Rezoning approved to concentrate growth around Hagerstown

April 17, 2012|By HEATHER KEELS |

WASHINGTON COUNTY — After years of study, three public hearings and adjustments to accommodate hundreds of individual requests, Washington County on Tuesday passed a comprehensive Urban Growth Area rezoning meant to concentrate growth in the area around Hagerstown.

The rezoning, which takes effect July 1, rezones many properties and makes broad changes to zoning rules in the roughly 35,000-acre growth area.

Among other changes, no land within the UGA will have designated agricultural zoning, though agricultural land use will continue to be permitted.

The five-member Washington County Board of Commissioners voted 4-1 to approve the rezoning, with Commissioners President Terry Baker opposed.

Baker said he didn’t think the growth area had the capacity to support the increased density allowed by the changes.

He also opposed the measure because no system was put in place to compensate rural landowners whose properties were “downzoned” to lower maximum densities as part of a complementary process in 2005. Baker said he was among the property owners affected by the 2005 changes.

Both the 2005 rural area rezoning and the Urban Growth Area rezoning approved Tuesday were done to implement recommendations in the county’s Comprehensive Plan, Planning and Zoning Director Stephen Goodrich said.

The plan recommends concentrating new development around existing urban areas to protect agriculture and rural heritage, while making the most efficient use of existing and future public facilities and infrastructure, such as water and sewer service, Goodrich said.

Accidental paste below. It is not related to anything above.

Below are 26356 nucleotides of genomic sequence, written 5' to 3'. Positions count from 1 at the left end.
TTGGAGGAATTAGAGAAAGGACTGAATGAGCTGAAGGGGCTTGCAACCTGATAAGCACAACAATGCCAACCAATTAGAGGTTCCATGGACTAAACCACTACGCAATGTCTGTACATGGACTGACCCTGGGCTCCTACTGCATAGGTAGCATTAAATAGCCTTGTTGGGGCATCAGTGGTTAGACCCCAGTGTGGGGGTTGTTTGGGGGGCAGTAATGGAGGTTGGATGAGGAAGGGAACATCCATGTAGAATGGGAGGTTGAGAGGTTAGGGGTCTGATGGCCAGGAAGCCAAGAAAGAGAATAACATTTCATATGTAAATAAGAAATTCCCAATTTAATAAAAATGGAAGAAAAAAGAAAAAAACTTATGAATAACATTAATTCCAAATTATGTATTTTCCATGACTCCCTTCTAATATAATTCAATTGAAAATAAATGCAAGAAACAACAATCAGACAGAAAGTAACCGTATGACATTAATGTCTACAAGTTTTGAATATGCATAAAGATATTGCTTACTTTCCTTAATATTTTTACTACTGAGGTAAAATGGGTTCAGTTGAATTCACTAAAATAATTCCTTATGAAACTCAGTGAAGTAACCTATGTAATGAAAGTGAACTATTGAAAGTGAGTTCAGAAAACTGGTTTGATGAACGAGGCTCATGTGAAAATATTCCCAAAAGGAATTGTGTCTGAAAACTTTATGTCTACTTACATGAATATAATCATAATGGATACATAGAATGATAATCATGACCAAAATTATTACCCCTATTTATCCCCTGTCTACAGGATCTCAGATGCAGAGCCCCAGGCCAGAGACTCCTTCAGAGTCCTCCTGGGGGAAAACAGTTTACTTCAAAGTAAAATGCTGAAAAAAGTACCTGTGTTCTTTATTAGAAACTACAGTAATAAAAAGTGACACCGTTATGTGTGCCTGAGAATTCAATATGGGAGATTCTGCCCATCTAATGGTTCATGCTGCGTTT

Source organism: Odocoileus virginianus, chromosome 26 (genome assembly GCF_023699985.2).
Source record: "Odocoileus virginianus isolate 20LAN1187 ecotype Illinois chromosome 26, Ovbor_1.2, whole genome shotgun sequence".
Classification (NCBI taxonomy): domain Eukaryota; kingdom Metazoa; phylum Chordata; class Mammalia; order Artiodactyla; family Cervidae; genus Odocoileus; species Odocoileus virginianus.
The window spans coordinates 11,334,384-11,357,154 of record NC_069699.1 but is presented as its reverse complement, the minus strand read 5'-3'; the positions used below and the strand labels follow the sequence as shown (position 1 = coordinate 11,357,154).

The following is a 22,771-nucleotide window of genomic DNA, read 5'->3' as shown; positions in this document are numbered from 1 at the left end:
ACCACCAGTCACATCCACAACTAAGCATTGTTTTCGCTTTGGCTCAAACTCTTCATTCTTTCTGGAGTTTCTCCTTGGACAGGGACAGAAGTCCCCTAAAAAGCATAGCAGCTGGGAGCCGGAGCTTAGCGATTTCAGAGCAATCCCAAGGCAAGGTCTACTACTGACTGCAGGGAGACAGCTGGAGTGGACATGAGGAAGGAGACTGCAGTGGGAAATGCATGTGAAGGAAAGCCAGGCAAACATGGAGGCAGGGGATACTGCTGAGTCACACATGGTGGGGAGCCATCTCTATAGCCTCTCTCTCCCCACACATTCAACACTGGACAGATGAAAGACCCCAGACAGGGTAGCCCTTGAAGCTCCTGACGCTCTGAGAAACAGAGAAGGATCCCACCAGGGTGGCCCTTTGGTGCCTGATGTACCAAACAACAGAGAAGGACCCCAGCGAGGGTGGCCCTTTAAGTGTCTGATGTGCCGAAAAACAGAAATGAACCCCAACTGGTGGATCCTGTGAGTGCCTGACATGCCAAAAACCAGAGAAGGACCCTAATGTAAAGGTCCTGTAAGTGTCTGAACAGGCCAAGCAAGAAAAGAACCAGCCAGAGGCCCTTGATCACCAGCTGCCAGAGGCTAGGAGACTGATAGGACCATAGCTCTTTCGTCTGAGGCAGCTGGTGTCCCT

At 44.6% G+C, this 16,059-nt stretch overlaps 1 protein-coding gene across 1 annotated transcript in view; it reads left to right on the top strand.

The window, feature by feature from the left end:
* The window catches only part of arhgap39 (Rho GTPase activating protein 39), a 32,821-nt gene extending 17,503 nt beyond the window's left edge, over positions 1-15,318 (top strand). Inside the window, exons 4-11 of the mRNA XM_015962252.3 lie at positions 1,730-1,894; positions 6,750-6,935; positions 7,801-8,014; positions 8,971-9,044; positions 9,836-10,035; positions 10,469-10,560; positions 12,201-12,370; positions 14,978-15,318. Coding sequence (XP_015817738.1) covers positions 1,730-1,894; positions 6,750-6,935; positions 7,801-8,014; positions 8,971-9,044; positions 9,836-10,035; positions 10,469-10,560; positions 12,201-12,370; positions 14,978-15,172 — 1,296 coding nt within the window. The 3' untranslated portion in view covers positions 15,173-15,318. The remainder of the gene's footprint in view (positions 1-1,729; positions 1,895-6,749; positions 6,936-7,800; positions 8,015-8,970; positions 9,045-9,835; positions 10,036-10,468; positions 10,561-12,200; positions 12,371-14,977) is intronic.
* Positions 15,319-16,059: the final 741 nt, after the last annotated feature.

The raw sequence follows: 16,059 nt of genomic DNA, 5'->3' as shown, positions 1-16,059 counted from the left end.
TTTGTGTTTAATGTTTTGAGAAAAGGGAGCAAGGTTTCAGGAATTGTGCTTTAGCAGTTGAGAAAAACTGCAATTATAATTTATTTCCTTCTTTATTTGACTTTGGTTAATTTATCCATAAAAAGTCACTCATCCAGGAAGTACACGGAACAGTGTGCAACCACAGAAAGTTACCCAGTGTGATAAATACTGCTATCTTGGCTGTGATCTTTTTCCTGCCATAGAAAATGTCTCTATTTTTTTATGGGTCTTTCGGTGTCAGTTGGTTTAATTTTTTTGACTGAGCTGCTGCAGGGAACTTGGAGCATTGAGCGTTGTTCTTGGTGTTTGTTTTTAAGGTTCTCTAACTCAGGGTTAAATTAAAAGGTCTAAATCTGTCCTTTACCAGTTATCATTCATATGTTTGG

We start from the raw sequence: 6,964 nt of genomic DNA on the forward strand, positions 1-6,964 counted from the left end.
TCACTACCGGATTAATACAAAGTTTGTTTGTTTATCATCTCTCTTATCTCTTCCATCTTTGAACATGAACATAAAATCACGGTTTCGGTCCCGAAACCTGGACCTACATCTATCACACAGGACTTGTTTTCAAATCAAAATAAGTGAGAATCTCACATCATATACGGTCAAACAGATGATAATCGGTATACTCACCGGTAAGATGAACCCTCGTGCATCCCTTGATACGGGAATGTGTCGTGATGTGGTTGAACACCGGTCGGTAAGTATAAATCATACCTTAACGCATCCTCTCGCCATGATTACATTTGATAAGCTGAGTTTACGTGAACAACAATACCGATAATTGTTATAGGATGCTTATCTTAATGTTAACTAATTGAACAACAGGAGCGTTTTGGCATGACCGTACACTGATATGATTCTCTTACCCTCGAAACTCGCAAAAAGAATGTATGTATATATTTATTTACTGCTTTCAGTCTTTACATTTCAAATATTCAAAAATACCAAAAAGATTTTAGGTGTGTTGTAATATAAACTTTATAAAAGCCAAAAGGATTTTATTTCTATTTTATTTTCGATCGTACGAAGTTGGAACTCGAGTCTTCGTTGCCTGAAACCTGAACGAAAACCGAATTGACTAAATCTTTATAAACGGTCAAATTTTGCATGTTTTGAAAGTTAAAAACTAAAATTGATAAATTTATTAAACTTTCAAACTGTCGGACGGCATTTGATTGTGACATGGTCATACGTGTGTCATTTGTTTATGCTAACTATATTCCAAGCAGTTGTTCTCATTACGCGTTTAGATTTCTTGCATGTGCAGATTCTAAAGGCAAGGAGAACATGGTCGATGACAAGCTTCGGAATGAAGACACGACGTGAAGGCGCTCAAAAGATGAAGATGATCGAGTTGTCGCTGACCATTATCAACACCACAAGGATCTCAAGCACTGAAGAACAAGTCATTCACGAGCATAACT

The Comprehensive Plan also addresses making the UGA a desirable place to live, creating locations for commercial and industrial land use, and providing services and jobs to citizens, he said.

County planning employees drafted the rezoning plan, and a citizens advisory committee spent more than two years reviewing it.

The county then held two public input meetings and three public hearings on the plan, making revisions after each. The hearings attracted hundreds of affected property owners, many of whom requested different zoning than that proposed by the county.

Goodrich estimated Tuesday that the county honored at least 75 percent of those requests.

Concerns remain
Gerald Ditto, a UGA Citizens Advisory Committee member who was vocal throughout the public hearing process, told the commissioners Tuesday that his concerns still had not been addressed.

In the citizen-participation portion of the meeting, before the UGA vote, Ditto reiterated his desire for a system of transferable development rights to compensate rural landowners for the previous downzoning, as recommended by the advisory committee. He also repeated his concerns that land-use restrictions around Hagerstown Regional Airport were unreasonable.

In addition, Ditto has argued that the growth areas around other municipalities should be included in the rezoning.

The changes approved Tuesday apply only to the UGA that surrounds Hagerstown, Williamsport and Funkstown.

After the vote, Commissioner Ruth Anne Callaham thanked Ditto “and the many, many citizens that wrote, called, emailed, visited, that were part of this process.”

Cline added his thanks to the citizens advisory group for its work, noting its members sometimes met three times a month to review the lengthy and complex changes.

“It doesn’t matter where you start measuring the time that we’ve spent on the Urban Growth Area comprehensive rezoning and the Urban Growth Area boundary amendments; where we are today has been a long time in coming,” Goodrich said.

The commissioners agreed previously that if a preliminary subdivision plat or a site plan is submitted to the county before July 1, the submitter will have the option to have it considered under the current zoning.

Those who wish their plans to be considered under the new zoning rules may begin the approval process before July 1, but approvals using the new zoning will not be granted until the rezoning takes effect, Goodrich has said.

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